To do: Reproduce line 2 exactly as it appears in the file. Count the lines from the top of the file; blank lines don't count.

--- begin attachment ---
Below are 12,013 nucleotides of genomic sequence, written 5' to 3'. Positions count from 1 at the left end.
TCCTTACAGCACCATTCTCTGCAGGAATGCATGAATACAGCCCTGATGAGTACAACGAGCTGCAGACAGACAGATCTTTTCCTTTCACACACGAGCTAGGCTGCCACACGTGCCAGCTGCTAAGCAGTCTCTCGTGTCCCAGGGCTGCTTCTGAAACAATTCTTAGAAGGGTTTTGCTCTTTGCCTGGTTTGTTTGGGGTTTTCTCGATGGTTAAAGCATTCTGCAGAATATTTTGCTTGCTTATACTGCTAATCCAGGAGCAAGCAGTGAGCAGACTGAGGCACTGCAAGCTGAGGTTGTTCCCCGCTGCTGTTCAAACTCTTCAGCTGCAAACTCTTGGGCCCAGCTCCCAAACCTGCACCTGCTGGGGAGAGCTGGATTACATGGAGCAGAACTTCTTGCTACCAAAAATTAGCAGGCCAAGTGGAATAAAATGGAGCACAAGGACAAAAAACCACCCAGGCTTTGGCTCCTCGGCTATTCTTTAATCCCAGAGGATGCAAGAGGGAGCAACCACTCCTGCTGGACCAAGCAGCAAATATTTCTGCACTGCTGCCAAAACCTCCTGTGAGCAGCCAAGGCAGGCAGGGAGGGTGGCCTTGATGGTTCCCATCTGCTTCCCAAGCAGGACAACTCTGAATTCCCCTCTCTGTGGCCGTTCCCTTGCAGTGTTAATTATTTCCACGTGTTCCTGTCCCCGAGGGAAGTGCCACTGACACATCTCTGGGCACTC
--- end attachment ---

TCCTTACAGCACCATTCTCTGCAGGAATGCATGAATACAGCCCTGATGAGTACAACGAGCTGCAGACAGACAGATCTTTTCCTTTCACACACGAGCTAGGCTGCCACACGTGCCAGCTGCTAAGCAGTCTCTCGTGTCCCAGGGCTGCTTCTGAAACAATTCTTAGAAGGGTTTTGCTCTTTGCCTGGTTTGTTTGGGGTTTTCTCGATGGTTAAAGCATTCTGCAGAATATTTTGCTTGCTTATACTGCTAATCCAGGAGCAAGCAGTGAGCAGACTGAGGCACTGCAAGCTGAGGTTGTTCCCCGCTGCTGTTCAAACTCTTCAGCTGCAAACTCTTGGGCCCAGCTCCCAAACCTGCACCTGCTGGGGAGAGCTGGATTACATGGAGCAGAACTTCTTGCTACCAAAAATTAGCAGGCCAAGTGGAATAAAATGGAGCACAAGGACAAAAAACCACCCAGGCTTTGGCTCCTCGGCTATTCTTTAATCCCAGAGGATGCAAGAGGGAGCAACCACTCCTGCTGGACCAAGCAGCAAATATTTCTGCACTGCTGCCAAAACCTCCTGTGAGCAGCCAAGGCAGGCAGGGAGGGTGGCCTTGATGGTTCCCATCTGCTTCCCAAGCAGGACAACTCTGAATTCCCCTCTCTGTGGCCGTTCCCTTGCAGTGTTAATTATTTCCACGTGTTCCTGTCCCCGAGGGAAGTGCCACTGACACATCTCTGGGCACTC